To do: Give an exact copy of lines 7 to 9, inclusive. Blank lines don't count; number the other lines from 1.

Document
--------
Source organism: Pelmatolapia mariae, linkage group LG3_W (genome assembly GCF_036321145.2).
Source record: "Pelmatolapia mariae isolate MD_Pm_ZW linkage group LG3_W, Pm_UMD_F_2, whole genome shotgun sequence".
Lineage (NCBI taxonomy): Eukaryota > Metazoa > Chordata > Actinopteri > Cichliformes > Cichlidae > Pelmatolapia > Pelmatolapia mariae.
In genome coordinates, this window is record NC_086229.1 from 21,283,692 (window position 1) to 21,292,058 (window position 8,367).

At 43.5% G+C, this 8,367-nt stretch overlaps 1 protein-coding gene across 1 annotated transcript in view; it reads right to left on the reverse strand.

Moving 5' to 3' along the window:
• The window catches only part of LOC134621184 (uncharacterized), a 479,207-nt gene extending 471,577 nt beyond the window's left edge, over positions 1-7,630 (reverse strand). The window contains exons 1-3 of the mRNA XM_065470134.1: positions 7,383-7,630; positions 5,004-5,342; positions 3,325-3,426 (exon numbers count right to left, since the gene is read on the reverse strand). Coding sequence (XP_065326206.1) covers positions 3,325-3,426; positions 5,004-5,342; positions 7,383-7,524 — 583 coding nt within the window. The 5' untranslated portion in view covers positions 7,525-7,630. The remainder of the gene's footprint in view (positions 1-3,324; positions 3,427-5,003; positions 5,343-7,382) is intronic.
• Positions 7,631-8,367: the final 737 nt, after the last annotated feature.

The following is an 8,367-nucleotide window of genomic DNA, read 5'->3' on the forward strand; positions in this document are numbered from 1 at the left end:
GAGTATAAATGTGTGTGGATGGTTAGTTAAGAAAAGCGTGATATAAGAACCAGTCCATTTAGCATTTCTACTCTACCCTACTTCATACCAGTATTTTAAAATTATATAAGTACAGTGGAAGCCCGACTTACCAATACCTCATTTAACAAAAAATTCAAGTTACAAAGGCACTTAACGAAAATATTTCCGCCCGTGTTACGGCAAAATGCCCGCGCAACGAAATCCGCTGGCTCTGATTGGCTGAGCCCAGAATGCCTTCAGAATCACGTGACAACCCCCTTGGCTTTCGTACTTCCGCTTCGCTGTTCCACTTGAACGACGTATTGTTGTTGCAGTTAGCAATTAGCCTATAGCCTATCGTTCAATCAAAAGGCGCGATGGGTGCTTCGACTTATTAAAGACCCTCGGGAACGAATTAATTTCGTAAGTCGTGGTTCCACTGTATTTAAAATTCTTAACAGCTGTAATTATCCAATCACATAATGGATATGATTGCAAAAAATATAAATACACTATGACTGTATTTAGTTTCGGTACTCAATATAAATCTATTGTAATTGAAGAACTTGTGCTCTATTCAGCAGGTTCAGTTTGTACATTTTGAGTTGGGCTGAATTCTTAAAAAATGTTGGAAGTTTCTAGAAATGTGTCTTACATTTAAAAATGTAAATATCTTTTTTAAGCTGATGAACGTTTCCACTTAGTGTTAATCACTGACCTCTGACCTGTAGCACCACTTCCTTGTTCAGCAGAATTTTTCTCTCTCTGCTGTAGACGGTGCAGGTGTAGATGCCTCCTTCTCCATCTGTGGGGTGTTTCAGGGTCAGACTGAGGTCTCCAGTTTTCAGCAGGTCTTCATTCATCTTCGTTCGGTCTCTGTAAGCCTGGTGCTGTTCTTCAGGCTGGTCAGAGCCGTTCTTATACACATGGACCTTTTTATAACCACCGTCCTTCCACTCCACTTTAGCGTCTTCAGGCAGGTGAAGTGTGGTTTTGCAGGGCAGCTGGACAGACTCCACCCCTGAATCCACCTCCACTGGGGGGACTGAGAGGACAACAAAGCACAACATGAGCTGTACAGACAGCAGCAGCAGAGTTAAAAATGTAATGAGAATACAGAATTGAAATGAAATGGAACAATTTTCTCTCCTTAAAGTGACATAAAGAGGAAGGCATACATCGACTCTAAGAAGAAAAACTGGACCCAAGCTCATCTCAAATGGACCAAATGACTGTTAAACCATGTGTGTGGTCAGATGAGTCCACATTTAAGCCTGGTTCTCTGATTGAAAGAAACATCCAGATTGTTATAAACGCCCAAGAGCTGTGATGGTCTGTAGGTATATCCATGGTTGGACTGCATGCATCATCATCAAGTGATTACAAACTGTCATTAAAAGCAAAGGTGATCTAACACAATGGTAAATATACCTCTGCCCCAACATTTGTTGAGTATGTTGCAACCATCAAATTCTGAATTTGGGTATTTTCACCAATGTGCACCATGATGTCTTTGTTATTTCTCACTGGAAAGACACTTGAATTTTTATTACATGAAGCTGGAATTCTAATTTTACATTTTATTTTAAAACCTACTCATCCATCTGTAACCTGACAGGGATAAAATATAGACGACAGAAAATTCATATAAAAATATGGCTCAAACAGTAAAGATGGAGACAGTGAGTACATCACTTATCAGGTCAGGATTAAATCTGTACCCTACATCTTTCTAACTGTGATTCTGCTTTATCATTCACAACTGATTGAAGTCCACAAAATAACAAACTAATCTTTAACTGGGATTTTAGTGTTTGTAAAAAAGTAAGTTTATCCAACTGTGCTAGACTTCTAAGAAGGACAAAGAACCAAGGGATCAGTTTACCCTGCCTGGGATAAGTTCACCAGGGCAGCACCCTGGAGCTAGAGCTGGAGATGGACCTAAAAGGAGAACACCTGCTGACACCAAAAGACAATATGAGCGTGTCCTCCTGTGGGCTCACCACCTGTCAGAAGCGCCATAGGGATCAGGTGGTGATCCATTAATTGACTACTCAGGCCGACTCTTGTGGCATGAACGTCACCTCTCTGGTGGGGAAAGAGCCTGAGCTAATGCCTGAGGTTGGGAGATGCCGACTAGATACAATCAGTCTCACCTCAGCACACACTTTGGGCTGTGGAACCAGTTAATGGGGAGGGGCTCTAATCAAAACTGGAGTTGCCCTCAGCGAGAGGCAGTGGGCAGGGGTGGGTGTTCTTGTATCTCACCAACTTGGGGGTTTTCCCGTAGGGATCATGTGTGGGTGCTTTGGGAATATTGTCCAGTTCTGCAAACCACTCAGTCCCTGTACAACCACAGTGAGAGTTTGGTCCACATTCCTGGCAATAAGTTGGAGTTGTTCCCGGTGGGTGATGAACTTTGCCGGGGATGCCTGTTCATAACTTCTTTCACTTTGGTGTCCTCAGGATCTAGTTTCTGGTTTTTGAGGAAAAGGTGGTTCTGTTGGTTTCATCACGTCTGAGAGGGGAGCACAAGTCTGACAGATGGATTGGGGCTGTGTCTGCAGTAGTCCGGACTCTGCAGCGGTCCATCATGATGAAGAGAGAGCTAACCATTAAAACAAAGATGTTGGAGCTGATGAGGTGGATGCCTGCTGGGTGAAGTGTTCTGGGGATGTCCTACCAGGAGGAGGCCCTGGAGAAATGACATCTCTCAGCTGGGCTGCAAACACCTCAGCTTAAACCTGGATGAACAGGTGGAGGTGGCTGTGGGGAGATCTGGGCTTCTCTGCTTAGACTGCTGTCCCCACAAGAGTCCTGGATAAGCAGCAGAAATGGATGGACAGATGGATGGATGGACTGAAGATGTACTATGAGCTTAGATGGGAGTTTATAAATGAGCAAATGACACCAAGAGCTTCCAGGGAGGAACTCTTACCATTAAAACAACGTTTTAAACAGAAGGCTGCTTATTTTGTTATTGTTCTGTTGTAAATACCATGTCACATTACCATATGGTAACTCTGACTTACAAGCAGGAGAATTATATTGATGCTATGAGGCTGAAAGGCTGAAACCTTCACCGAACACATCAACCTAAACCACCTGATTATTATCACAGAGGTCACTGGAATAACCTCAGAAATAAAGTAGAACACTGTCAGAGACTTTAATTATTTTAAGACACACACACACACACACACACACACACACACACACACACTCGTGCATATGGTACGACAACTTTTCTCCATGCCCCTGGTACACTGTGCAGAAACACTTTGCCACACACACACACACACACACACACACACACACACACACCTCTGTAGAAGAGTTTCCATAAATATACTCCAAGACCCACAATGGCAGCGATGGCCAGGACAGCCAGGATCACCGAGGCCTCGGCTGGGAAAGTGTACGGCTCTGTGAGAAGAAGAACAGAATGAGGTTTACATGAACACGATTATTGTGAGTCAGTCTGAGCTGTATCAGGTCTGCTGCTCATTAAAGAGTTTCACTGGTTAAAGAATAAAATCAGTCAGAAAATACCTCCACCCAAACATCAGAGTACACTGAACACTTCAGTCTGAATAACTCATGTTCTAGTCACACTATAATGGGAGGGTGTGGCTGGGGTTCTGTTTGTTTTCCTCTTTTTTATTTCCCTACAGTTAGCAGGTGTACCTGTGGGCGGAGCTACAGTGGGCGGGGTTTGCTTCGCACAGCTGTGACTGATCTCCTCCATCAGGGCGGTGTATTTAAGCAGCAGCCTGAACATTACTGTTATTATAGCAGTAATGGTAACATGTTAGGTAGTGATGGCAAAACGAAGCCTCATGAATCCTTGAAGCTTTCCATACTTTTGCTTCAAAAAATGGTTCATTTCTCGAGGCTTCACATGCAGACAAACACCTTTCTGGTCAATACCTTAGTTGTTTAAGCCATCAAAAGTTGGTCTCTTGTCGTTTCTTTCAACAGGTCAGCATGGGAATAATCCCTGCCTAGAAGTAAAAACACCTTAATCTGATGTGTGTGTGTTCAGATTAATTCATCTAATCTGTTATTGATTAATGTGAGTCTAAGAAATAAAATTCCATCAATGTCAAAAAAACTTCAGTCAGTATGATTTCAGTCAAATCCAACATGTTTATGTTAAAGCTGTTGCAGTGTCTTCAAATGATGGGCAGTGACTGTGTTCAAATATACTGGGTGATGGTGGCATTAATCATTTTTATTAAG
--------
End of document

• The window catches only part of LOC134621184 (uncharacterized), a 479,207-nt gene extending 471,577 nt beyond the window's left edge, over positions 1-7,630 (reverse strand). The window contains exons 1-3 of the mRNA XM_065470134.1: positions 7,383-7,630; positions 5,004-5,342; positions 3,325-3,426 (exon numbers count right to left, since the gene is read on the reverse strand). Coding sequence (XP_065326206.1) covers positions 3,325-3,426; positions 5,004-5,342; positions 7,383-7,524 — 583 coding nt within the window. The 5' untranslated portion in view covers positions 7,525-7,630. The remainder of the gene's footprint in view (positions 1-3,324; positions 3,427-5,003; positions 5,343-7,382) is intronic.
• Positions 7,631-8,367: the final 737 nt, after the last annotated feature.

The following is an 8,367-nucleotide window of genomic DNA, read 5'->3' on the forward strand; positions in this document are numbered from 1 at the left end: